Film Courage: Let’s take the hypothetical author who has just written their first novel and now they’re looking for an agent. What steps should they take, how committed to that book should they be? How free should they be to say “Maybe this isn’t the one?”
Jennifer Brody: I mean I think it’s always worth…at the time you write your book, you’ll be so attached to it and so in love with it, it will be heartbreaking if you don’t get agented or if it doesn’t sell even though that’s really typical. My advice is once you start the querying process, is to start writing your next book so you have something else that you’re focused on and you know that it’s not the end of the road. Sometimes it might take an author several books before they find an agent. That’s not uncommon.
The things I really recommend are workshopping a lot, taking classes (I teach at the Writing Pad) which have a workshop component. Or I workshopped the book that I sold (The 13th Continuum) with Meg Wolitzer who is one of my favorite authors. I also workshopped with Victor LaValle who is another one of my favorite authors. And I would go to conferences and try to meet people and it really improved my writing.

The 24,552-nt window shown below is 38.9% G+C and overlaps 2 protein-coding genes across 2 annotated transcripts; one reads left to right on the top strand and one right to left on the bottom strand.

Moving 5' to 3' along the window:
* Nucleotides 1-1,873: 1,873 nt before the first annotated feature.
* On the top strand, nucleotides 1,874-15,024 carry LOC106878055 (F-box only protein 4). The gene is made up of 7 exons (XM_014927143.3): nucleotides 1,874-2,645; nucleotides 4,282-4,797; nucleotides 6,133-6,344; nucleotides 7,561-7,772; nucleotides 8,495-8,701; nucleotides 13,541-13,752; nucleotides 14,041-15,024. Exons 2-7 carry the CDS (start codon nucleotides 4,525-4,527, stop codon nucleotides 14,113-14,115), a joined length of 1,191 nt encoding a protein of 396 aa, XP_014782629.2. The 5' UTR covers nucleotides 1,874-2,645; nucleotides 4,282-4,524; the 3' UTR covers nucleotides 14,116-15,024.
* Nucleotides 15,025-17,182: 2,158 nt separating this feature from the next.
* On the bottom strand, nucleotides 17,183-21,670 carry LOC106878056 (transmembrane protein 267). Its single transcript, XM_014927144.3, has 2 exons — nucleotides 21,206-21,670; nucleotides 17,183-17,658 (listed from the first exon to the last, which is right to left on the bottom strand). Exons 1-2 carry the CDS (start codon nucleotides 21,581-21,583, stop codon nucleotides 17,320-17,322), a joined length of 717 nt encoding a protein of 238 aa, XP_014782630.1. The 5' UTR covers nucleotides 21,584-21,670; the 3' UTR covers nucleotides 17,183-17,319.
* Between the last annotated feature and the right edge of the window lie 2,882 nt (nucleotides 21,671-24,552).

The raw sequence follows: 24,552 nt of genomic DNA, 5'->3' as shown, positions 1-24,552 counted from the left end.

For the querying process it really is finding the agents who you think are the best fit that are open to submissions and then really following their guidelines.
Writing a great query letter, spending a lot time getting that perfect and then publishing moves very slowly. So it can be months and months and months process of even just hearing back from one person.
And then once you’re going on submission, it can be months and months and months and months because they get inundated with so much material. So I think that the best way to handle it is to then also be working on something for yourself otherwise, if an agent comes back to you and says “Hey, I really like your book. But I’m not sure I can sell this but I’d love to see what you do next!” So then you can say “Hey, I’m going to be doing this next” and then you can come back to them.
“So the query letter really needs to be written well. And I also think ideally in a tone that really reflects your book, which is to say especially the synopsis. If your book is really kind of snappy and witty, then your synopsis probably should be somewhat in the same vein to convey that.”
Film Courage: So with the query letter, did you have a template that you found where you just kind of changed the names and dates?
Jennifer Brody: No…[laughs] not to that extent. There are a few good websites online that will show the format. So the format is something you really want to follow and stick to, although I don’t think you can really do just like changing things because a lot of it is like writing that really ‘hooky’ elevator pitch, making sure you have a great bio that is concise and descriptive because when they’re looking at a query letter, that is the first example of can you write well? So the query letter really needs to be written well. And I also think ideally in a tone that really reflects your book, which is to say especially the synopsis. If your book is really kind of snappy and witty, then your synopsis probably should be somewhat in the same vein to convey that.